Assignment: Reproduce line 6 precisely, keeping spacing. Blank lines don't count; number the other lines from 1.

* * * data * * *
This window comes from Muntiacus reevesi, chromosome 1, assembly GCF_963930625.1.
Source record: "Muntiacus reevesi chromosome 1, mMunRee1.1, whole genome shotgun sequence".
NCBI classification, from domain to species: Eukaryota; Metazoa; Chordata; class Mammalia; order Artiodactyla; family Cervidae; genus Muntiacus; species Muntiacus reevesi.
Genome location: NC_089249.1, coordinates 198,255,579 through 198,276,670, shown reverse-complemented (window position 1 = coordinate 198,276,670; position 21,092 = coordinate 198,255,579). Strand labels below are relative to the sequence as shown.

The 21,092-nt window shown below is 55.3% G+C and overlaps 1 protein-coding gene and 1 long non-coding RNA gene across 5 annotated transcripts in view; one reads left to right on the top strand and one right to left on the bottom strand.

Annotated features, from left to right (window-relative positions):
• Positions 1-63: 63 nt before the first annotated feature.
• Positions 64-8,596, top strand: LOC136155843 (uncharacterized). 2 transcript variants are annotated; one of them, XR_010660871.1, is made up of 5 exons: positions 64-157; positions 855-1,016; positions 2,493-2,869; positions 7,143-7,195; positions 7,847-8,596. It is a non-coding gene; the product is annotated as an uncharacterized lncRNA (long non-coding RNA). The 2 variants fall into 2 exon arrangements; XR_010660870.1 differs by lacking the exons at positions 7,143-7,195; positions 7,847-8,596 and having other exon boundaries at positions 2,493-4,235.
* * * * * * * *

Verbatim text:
Annotated features, from left to right (window-relative positions):